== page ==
It Was 23 Years Ago Today: Nirvana's "Nevermind" Is Released!


I still can't quite figure out why I responded to this album with a yawn on initial listen, maybe it was because the band's obvious nods to Killing Joke and the Pixies felt more like theft to my musical moral compass at the time.  You must remember that Nirvana weren't gods then, the name Kurt Cobain meant nothing to me, and, well, they looked like fucking slobs.

Then a month later, I was driving along when "Smells Like Teen Spirit" was played on the local rock station that would normally not play anything this edgy.  I literally pulled the car over and just let to that song rock my world.  Once I got home, I dug through my pile of promo cassettes to see if that song had been on Nevermind.  But I had sold it to Dr. Wax a couple wees prior.

I went to the store the next day to buy another copy and they didn't have any in stock.  Neither did the other five stores I hit that day.  I went so far as to haul ass to one of those awful suburban malls and found a copy at Musicland.  It wasn't the cool Musicland like in the '80s, but the glitzy "Hey, we sell movies too" version that ultimately went the way of the dodo bird.


(the band performing in the UK a month before Nevermind is released.)

For the next six months, it never left my tape deck.  It was an album that everybody had, it seemed. Remember when everybody was reading "The DaVinci Code"?  Nevermind was so prevalent and all encompassing that it washed all the tired remnants of the '80s - the Firehouses and the MC Hammers - out to sea.  Years, later, I read an article about the seismic success of the album and one of the guys from hair band Trixter was venting about how Nirvana's success had ruined their career before it ever got a chance to begin.  My first response to reading that was "Um, no, you being on MCA is what killed your career," but I knew where they were coming from.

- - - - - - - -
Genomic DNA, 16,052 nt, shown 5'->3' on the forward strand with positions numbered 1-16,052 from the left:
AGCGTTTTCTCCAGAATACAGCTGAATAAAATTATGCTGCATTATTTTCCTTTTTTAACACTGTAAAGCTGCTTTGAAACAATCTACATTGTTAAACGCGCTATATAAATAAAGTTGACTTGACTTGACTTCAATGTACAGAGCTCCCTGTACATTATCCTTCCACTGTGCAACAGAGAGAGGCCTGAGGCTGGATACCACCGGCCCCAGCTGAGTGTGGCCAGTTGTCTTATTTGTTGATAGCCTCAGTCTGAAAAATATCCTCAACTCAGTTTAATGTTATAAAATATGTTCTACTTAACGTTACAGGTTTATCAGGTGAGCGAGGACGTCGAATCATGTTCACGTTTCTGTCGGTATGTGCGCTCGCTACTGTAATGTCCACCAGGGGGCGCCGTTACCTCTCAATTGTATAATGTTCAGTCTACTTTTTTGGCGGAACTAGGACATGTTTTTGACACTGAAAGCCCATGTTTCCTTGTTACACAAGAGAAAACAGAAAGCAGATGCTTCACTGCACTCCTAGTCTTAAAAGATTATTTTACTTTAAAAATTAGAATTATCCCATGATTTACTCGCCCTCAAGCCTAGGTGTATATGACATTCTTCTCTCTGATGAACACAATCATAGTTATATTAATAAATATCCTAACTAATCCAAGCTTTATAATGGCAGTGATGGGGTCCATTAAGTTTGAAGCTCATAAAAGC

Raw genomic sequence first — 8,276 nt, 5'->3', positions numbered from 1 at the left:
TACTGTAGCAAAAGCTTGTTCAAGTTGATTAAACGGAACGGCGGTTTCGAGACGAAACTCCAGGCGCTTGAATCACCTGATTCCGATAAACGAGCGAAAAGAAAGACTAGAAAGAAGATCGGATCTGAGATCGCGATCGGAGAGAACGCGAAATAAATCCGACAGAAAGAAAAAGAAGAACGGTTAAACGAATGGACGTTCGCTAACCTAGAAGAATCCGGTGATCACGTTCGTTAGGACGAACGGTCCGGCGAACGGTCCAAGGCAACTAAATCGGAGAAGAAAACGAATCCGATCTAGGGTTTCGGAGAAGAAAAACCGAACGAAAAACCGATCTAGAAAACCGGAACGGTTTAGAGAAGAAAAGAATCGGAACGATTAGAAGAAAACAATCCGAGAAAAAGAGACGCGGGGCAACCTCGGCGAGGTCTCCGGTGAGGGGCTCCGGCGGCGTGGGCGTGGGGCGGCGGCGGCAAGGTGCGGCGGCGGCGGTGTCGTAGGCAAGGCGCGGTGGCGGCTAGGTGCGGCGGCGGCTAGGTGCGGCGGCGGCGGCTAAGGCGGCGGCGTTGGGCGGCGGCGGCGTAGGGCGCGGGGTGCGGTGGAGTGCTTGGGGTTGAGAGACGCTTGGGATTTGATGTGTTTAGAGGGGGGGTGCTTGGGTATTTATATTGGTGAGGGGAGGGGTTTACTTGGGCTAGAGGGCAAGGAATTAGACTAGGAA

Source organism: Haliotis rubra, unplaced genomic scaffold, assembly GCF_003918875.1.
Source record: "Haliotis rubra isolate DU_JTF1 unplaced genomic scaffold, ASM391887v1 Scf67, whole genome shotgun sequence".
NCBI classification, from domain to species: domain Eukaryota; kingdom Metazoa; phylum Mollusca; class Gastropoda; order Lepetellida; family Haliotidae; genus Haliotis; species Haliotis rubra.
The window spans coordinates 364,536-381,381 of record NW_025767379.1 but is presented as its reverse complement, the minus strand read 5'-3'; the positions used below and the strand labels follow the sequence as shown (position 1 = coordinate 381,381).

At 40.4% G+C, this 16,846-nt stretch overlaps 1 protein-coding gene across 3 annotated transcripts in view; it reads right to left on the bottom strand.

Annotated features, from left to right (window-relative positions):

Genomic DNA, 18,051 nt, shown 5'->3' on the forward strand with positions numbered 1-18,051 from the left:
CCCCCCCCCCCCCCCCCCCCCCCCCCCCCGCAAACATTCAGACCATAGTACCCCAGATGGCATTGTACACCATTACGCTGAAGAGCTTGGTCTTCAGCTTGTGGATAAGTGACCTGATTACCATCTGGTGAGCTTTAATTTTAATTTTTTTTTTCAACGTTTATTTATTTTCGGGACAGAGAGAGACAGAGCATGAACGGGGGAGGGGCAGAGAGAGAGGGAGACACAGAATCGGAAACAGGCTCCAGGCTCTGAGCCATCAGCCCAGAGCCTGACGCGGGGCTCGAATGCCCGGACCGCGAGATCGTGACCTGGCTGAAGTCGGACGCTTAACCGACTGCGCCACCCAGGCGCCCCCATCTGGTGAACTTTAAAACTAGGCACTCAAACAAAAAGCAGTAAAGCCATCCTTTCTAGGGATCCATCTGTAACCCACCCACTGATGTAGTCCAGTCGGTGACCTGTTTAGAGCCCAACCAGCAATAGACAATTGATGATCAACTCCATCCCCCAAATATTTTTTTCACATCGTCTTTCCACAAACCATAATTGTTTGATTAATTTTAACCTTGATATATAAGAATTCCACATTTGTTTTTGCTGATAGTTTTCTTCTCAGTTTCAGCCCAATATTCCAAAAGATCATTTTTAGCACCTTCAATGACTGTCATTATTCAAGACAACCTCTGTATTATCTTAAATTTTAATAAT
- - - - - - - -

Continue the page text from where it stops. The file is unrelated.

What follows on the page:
One minute, power ballads and lip gloss were cool and the next minute everybody looked like they'd just gotten off work from the local garage.

While "Teen Spirit" gets all the attention, Nevermind is one of those albums that works as a whole - so much so that I've never really distinguished between the songs, considering the album one continuous conceptual work.  To put it most simply, it was the sound of someone kicking their own ass, which was nothing new, but the music had never been this immediate, and with a perfect command of ebb and flow.

Truth be told, I don't listen to the album much anymore.  I know it so well that it no longer holds any mystery...until I play it and think "fuck mystery, this is some solid motherfucking rock & roll."

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